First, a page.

Tuesday, March 21, 2006

On margins and packaging

Many years back, buying stuff loose was the only way one could buy things like rice, pulses, sugar etc. For those who are not familiar with Indian market jargon, loose means, buying items that are not pre packaged or branded. You choose the weight and it it is weighed and packed right in front of your own eyes. For run of the grocery items like rice, wheat this is pretty much the way it is in most places. But for pulses and some other items, like spices branding was seen as the way forward. The good brands are really good, but there are many little brands that are little more than loose packages with a label and no real control on quality.

This week on our weekly visit to the wholesale market we came across a shop that was selling stuff loose just like in the good old days. For most items, the difference between his price and the price of a "labelled" "in house brand" was a good 3 odd rupees per kilo. And with the high end brand, the difference was much more. The quality of his items, seems, atleast to the eye, far better than the packaged stuff we were used to buying. We promised to check out this section of the market once again next week or so.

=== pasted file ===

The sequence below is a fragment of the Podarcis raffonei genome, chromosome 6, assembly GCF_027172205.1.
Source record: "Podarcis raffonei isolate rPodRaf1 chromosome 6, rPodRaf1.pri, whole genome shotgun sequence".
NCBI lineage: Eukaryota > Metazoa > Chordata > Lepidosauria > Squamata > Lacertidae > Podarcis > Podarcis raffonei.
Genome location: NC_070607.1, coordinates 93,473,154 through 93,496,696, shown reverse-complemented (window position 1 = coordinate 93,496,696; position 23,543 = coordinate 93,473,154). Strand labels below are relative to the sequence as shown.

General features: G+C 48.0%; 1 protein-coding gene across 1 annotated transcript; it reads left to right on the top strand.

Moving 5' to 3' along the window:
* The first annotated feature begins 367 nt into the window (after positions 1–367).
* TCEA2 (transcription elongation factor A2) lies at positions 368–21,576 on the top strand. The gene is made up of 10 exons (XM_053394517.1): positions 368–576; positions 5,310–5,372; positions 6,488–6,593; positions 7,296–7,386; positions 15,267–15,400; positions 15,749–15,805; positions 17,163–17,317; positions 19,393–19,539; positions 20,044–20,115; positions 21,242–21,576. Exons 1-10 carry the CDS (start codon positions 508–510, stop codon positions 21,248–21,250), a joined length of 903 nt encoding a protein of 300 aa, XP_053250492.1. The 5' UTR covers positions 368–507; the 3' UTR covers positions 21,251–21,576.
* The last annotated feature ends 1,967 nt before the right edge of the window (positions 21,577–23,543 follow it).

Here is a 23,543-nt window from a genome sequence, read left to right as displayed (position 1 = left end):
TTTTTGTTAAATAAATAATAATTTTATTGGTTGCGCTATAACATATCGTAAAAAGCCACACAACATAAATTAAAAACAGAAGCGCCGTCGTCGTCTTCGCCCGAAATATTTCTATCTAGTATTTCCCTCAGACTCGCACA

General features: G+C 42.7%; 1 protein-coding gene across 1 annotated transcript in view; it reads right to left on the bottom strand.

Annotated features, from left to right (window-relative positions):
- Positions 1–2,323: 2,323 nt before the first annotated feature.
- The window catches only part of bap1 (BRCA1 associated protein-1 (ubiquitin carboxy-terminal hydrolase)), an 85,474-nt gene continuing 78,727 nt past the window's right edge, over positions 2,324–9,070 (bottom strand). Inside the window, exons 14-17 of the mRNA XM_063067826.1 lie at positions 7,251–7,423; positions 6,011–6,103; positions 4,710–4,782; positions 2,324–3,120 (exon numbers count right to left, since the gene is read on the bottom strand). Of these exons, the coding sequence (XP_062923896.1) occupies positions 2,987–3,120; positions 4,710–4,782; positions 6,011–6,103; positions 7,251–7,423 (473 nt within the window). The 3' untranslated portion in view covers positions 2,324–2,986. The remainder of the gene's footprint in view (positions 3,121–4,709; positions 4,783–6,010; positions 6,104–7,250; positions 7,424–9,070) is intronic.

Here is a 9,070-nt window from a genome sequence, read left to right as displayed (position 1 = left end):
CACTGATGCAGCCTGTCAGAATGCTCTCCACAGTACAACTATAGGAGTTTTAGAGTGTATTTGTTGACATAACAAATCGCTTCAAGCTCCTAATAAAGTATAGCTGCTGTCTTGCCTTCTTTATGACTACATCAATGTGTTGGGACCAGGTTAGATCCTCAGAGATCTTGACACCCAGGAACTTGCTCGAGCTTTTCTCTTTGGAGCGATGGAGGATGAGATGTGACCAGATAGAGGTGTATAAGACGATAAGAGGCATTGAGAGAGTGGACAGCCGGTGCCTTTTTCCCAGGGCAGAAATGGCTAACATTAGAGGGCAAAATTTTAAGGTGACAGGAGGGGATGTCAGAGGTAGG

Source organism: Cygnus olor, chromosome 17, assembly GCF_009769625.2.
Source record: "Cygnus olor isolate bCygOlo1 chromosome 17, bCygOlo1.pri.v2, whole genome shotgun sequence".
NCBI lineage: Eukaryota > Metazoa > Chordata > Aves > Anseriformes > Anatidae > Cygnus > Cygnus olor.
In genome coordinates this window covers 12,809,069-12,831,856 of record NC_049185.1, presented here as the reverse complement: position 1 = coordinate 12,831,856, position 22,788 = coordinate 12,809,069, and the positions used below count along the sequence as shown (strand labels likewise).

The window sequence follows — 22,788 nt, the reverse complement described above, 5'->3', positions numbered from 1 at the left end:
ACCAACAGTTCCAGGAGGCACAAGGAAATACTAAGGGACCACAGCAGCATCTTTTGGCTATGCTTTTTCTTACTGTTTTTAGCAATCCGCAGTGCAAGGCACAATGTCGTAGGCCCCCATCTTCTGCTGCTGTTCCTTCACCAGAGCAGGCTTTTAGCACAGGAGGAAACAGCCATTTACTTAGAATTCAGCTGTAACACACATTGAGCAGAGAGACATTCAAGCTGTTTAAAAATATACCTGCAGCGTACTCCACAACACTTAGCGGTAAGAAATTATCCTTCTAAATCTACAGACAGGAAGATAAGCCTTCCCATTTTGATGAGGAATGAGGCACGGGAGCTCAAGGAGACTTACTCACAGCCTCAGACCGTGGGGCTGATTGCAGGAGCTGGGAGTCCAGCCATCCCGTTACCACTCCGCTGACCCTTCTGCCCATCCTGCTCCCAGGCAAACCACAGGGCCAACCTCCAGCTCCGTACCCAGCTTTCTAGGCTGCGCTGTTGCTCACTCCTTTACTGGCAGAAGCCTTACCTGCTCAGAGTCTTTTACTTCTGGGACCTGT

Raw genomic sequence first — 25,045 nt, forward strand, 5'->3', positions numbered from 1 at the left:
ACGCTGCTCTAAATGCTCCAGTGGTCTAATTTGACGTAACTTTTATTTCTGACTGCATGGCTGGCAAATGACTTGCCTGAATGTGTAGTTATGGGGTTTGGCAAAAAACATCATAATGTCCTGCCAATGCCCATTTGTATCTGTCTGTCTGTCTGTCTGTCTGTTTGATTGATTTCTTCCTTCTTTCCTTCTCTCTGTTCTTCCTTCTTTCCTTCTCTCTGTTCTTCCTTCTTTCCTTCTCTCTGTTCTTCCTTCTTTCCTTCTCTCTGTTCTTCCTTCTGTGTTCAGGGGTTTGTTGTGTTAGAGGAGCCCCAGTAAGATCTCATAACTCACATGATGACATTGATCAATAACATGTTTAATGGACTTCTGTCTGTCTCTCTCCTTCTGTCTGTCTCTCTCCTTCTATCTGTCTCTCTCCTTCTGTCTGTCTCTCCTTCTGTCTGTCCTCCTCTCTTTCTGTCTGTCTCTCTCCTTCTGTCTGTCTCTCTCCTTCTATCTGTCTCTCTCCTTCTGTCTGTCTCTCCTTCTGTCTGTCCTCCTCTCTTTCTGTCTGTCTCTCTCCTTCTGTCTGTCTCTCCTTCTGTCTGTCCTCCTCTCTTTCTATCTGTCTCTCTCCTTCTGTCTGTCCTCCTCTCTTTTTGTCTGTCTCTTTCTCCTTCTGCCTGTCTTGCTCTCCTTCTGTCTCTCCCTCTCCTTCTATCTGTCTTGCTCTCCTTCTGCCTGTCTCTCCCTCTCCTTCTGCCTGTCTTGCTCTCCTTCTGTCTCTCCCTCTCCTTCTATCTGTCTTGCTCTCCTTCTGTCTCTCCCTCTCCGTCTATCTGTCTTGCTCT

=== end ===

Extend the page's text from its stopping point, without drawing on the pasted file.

The point being, if you see a lot of these "branded" "no brand" stores coming up near your place, be aware that they are little more than your old grocery store in disguise - with more margins and little else to offer. The art of packing stuff in putting in a label in each packet also reduces the scope of something that the Indian consumer is famous for - bargaining.

"It is the printed price" they say. Well, you printed it, there is no sanctity in that. It is just way to ensure that their margins are not lost.

The question to ask is, Is there any value add in the brands that you buy or is it just packaging and a fancy label?

1 comment:

Camouflaged Being said...

I dont think I agree with you here. If brands have their pros and cons and so do the 'loose' stuff.
While its wrong to say that brands/ branded stores are just a fancy label and upmarket prices. People buy them, use them and consumers are no fool, you would agree. Aspirations drive Indians but realisation of aspirations is what propels a repeat purchase.